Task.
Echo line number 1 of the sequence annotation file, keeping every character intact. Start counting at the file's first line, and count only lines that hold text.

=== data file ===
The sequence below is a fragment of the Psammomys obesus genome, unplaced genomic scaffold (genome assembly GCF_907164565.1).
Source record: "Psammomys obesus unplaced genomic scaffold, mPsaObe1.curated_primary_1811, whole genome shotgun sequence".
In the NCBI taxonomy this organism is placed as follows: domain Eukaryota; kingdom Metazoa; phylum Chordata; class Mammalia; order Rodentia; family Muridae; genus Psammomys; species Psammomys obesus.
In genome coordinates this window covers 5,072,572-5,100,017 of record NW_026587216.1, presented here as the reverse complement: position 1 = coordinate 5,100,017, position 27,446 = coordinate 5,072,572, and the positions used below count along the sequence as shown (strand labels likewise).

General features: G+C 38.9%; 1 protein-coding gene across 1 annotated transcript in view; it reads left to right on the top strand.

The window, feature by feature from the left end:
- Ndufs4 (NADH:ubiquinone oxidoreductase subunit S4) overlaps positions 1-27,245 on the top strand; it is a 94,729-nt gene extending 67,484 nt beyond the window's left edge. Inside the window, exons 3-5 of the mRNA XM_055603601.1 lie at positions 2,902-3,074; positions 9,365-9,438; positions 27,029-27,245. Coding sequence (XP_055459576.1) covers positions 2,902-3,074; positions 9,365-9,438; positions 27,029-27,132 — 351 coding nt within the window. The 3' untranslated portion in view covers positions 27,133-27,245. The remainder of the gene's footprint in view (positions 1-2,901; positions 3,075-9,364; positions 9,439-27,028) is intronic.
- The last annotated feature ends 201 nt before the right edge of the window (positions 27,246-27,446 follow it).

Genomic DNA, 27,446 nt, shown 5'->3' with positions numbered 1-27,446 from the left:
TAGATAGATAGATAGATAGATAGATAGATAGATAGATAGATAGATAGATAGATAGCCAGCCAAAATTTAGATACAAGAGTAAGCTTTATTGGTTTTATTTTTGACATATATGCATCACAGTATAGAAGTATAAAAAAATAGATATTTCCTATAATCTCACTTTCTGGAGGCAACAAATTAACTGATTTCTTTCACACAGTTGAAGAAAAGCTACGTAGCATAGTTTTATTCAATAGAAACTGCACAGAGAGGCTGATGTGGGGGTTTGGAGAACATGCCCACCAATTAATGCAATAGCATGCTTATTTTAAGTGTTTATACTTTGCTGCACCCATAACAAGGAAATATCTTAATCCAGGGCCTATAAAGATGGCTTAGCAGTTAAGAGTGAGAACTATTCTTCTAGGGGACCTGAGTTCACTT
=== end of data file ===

The sequence below is a fragment of the Psammomys obesus genome, unplaced genomic scaffold (genome assembly GCF_907164565.1).